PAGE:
Tapping is essentially the internal threading of a hole. This may either be achieved by hand tapping by using a set of taps (first tap, second tap & final (finish) tap or using a machine to do the tapping, such as a lathe, radial drilling machine, bench type drill M/c, pillar type drill M/c, vertical milling machines, HMCs, VMCs. Machine tapping is faster, generally more accurate as human error is eliminated, final tapping is achieved with single tap.
Although in general machine tapping is more accurate, tapping operations have traditionally been very tricky to execute due to frequent tap breakage & inconsistent quality of tapping.
Research has shown that the important reasons causing tap breakage are as follows:
In order to overcome these problems special tool holders are required to minimize the chances of tap breakage during tapping.
These are usually classified as conventional tool holders & CNC tool holders. Addressed in detail in section below.
Various tool holders may be used for tapping depending on the actual requirement of the user.
Generally the following features are required of tapping holders:
The die cuts a thread on a preformed cylindrical rod, which creates a male threaded piece which functions like a bolt. The dies shown are
A cylindrical blank, which is usually slightly less than the required diameter, is machined with a taper (chamfer) at the threaded end. This chamfer allows the die to ease onto the blank before it cuts a sufficient thread to pull itself along.
The adjusting screws allow the die to be compressed or expanded to accommodate slight variations in size, due to material, manufacture, or die sharpness. The two rightmost dies shown in the image have no adjusting screws. However the die holder can exert pressure and decrease the size if required.
Each tool is used independently, but are usually sold in paired sets of both types, one die and three taps. Some sets may provide a lesser number of taps. The common sets shown are designed for hand operation, but different types such as helical or spiral may be used in production tools such as CNC machining tools.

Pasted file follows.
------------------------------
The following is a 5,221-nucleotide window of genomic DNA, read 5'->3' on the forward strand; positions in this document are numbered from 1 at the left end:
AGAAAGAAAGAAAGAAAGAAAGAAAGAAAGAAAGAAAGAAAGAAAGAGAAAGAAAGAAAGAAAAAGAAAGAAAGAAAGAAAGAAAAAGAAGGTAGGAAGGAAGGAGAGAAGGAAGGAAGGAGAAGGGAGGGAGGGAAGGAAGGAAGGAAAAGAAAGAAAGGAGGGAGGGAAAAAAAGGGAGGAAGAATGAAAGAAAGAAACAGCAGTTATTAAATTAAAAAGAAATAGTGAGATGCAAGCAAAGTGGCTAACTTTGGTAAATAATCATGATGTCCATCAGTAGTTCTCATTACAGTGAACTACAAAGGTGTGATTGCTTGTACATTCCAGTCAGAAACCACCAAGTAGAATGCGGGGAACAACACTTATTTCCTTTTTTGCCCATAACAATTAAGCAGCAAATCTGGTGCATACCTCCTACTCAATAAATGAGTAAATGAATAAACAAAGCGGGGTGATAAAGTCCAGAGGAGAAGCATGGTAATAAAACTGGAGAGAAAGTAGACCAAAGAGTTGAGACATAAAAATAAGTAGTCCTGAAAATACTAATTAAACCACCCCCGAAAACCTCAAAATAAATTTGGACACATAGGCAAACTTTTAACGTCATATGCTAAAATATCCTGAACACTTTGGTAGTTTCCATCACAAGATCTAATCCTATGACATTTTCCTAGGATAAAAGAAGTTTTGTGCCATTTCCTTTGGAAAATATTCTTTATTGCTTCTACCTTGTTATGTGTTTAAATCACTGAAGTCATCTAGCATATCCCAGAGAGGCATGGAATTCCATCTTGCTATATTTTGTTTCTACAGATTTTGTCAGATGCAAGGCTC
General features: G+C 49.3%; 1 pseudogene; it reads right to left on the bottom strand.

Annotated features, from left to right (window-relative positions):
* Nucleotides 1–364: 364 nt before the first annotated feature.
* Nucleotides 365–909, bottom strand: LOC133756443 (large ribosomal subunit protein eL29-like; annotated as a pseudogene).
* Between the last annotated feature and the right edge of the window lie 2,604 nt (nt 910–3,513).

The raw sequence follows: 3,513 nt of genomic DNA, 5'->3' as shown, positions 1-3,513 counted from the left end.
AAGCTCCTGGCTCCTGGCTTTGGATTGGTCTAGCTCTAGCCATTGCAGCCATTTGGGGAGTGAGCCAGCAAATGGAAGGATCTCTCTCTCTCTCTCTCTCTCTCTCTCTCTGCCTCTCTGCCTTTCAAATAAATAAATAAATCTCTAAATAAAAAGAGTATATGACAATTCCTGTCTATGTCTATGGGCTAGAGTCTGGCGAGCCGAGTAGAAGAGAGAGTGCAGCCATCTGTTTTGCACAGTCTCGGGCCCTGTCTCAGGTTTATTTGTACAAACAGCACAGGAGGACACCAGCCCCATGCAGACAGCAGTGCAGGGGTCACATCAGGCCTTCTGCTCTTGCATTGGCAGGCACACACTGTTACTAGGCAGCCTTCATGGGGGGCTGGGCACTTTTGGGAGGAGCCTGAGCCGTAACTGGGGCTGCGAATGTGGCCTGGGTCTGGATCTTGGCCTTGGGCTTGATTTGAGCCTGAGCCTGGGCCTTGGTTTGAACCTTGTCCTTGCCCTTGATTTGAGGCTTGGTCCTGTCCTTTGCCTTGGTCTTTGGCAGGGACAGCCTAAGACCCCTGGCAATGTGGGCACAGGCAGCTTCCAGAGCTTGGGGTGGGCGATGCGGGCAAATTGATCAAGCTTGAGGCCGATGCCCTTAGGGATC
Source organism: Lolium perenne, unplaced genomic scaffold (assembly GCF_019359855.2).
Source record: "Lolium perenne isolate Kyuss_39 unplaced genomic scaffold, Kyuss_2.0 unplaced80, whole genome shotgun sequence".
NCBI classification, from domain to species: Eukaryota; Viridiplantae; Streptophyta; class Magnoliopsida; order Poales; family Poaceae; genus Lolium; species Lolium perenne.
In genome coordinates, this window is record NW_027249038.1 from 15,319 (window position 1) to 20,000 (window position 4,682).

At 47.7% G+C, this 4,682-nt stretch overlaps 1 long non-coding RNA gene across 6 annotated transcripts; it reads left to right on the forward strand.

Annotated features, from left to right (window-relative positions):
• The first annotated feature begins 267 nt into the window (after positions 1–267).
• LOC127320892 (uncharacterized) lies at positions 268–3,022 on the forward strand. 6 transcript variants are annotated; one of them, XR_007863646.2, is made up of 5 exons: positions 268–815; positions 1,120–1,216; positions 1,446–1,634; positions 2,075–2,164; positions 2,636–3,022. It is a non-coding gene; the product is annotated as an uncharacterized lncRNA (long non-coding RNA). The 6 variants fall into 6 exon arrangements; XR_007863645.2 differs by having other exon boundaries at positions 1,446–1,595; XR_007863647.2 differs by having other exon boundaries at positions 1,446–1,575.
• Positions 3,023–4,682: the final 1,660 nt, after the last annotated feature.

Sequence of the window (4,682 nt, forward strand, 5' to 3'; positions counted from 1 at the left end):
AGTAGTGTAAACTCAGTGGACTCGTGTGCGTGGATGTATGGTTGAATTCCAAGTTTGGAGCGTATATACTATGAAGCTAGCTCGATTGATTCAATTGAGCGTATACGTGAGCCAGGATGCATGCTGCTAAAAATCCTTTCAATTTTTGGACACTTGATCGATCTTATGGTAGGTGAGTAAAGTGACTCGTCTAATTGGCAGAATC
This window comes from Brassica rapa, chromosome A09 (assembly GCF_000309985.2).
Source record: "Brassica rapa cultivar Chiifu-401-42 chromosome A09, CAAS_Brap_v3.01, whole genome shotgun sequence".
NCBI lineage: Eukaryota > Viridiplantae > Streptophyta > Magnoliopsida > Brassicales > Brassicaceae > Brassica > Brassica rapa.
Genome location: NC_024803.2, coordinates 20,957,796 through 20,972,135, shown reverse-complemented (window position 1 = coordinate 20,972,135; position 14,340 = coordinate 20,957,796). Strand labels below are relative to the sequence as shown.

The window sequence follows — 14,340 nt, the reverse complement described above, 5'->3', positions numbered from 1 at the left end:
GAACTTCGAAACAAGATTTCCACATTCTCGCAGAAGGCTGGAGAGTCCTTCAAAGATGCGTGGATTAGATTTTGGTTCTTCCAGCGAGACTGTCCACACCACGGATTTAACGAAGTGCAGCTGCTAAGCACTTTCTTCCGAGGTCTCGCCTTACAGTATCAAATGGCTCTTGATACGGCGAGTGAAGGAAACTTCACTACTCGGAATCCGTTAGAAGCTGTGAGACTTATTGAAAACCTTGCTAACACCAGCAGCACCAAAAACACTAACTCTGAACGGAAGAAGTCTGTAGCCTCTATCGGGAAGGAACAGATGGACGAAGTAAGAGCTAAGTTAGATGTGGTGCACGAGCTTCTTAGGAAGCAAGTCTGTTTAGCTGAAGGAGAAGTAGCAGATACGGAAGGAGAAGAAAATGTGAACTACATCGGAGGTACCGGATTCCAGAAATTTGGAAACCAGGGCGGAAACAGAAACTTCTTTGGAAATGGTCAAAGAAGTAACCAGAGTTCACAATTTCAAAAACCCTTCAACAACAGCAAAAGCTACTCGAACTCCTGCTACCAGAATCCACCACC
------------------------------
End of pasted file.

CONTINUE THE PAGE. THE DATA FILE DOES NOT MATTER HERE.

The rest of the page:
|Imperial Tap & drill bit size table||Metric Tap & drill bit size table|
A modified form of the basic pipe thread shape is the Dry-Seal thread. The Dry-Seal thread is formed so that during assembly, the tips of the male threads are slightly crushed into the roots of the female threads, effecting, in theory, a liquid-tight fit. In practice, a small amount of pipe dope is usually necessary to assure a pressure-tight seal, and to prevent galling of the mating parts.
BSP (British Standard Pipe) parallel threads are available in sizes 1/8, 1/4, 3/8, 1/2, 5/8, 3/4, 1 inch. They are also available in Tapered thread-form and called BSPT (British Standard Pipe Tapered) for British pipe sizes. North American equivalents to BSPT are called NPT (National Pipe Tapered), and range from 1/16 inch through large integral sizes. Although BSPT and NPT are functionally identical, they are not mechanically interchangeable.
In the case of the tap there are no cutting edges but instead the tap is lobed. The tap is forced into the hole and the material is deformed by the lobes into the required thread form. The male portion (bolt) is fed between rollers that have the full thread form ground into their outer diameter. The action of feeding the rollers into the work piece deforms the material into the required shape.
Rolled threads have the advantage of increased strength (the material flows into shape, similar to forging) along with reduced material cost as the bar or rod used is actually smaller than the finished size due to the material squeezing into shape.
A Roll tap is especially effective when driven by machinery, whether in a hand-fed vertical mill or in fully automatic machinery. Since the tap does not produce chips, there is no need to periodically back out the tap to clear away chips, which in a cutting tap can jam and cause tap breakage. Also, since no chips are produced the tap need not be reverse driven a short distance to break the chips, as is done when hand tapping with a cutting tap. Thus the roll tap can be driven in one run to the full length of the tap, but with precaution to not overdrive in depth when the hole is not completely through the workpiece. Note that the tap drill size differers from that used for a cutting tap and that proper lubrication is essential.